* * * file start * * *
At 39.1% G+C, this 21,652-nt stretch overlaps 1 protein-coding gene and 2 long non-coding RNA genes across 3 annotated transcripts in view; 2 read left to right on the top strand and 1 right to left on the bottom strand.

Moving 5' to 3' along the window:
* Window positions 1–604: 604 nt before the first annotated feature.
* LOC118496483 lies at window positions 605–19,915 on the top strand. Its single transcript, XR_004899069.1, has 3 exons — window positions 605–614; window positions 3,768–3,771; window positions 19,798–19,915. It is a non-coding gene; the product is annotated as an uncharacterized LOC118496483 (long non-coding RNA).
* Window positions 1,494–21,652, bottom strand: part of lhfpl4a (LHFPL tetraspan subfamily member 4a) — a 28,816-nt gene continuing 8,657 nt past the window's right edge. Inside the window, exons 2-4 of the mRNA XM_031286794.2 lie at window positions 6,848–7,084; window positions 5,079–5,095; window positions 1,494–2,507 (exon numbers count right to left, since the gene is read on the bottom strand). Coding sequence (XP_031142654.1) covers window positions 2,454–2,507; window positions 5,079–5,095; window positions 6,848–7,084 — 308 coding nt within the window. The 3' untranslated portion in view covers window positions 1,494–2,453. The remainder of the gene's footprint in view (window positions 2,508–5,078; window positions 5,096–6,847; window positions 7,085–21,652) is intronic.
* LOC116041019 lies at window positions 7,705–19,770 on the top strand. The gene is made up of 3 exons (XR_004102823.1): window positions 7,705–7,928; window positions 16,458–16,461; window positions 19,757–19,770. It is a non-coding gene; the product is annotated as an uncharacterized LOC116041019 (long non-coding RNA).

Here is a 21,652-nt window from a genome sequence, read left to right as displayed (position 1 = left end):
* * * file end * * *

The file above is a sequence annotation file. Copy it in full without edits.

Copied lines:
At 39.1% G+C, this 21,652-nt stretch overlaps 1 protein-coding gene and 2 long non-coding RNA genes across 3 annotated transcripts in view; 2 read left to right on the top strand and 1 right to left on the bottom strand.

Moving 5' to 3' along the window:
* Window positions 1–604: 604 nt before the first annotated feature.
* LOC118496483 lies at window positions 605–19,915 on the top strand. Its single transcript, XR_004899069.1, has 3 exons — window positions 605–614; window positions 3,768–3,771; window positions 19,798–19,915. It is a non-coding gene; the product is annotated as an uncharacterized LOC118496483 (long non-coding RNA).
* Window positions 1,494–21,652, bottom strand: part of lhfpl4a (LHFPL tetraspan subfamily member 4a) — a 28,816-nt gene continuing 8,657 nt past the window's right edge. Inside the window, exons 2-4 of the mRNA XM_031286794.2 lie at window positions 6,848–7,084; window positions 5,079–5,095; window positions 1,494–2,507 (exon numbers count right to left, since the gene is read on the bottom strand). Coding sequence (XP_031142654.1) covers window positions 2,454–2,507; window positions 5,079–5,095; window positions 6,848–7,084 — 308 coding nt within the window. The 3' untranslated portion in view covers window positions 1,494–2,453. The remainder of the gene's footprint in view (window positions 2,508–5,078; window positions 5,096–6,847; window positions 7,085–21,652) is intronic.
* LOC116041019 lies at window positions 7,705–19,770 on the top strand. The gene is made up of 3 exons (XR_004102823.1): window positions 7,705–7,928; window positions 16,458–16,461; window positions 19,757–19,770. It is a non-coding gene; the product is annotated as an uncharacterized LOC116041019 (long non-coding RNA).

Here is a 21,652-nt window from a genome sequence, read left to right as displayed (position 1 = left end):